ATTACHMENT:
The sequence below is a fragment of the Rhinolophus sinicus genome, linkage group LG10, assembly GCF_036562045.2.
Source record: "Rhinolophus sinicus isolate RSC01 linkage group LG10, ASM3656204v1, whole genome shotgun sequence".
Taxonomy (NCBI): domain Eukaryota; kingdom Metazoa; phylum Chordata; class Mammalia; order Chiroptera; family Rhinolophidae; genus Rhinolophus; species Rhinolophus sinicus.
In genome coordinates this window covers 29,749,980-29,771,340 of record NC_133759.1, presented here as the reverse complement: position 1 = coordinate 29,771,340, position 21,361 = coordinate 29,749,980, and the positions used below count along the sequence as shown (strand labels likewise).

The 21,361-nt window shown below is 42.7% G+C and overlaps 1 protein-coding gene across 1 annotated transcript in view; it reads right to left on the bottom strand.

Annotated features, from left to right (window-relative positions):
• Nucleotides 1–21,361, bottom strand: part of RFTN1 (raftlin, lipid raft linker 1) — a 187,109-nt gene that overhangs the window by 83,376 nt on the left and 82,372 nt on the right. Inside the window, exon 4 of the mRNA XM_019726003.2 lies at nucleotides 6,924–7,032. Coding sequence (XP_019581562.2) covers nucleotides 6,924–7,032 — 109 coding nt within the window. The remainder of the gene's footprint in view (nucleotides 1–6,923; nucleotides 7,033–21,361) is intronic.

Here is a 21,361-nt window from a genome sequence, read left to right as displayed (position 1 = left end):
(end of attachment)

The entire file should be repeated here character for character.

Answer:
The sequence below is a fragment of the Rhinolophus sinicus genome, linkage group LG10, assembly GCF_036562045.2.
Source record: "Rhinolophus sinicus isolate RSC01 linkage group LG10, ASM3656204v1, whole genome shotgun sequence".
Taxonomy (NCBI): domain Eukaryota; kingdom Metazoa; phylum Chordata; class Mammalia; order Chiroptera; family Rhinolophidae; genus Rhinolophus; species Rhinolophus sinicus.
In genome coordinates this window covers 29,749,980-29,771,340 of record NC_133759.1, presented here as the reverse complement: position 1 = coordinate 29,771,340, position 21,361 = coordinate 29,749,980, and the positions used below count along the sequence as shown (strand labels likewise).

The 21,361-nt window shown below is 42.7% G+C and overlaps 1 protein-coding gene across 1 annotated transcript in view; it reads right to left on the bottom strand.

Annotated features, from left to right (window-relative positions):
• Nucleotides 1–21,361, bottom strand: part of RFTN1 (raftlin, lipid raft linker 1) — a 187,109-nt gene that overhangs the window by 83,376 nt on the left and 82,372 nt on the right. Inside the window, exon 4 of the mRNA XM_019726003.2 lies at nucleotides 6,924–7,032. Coding sequence (XP_019581562.2) covers nucleotides 6,924–7,032 — 109 coding nt within the window. The remainder of the gene's footprint in view (nucleotides 1–6,923; nucleotides 7,033–21,361) is intronic.

Here is a 21,361-nt window from a genome sequence, read left to right as displayed (position 1 = left end):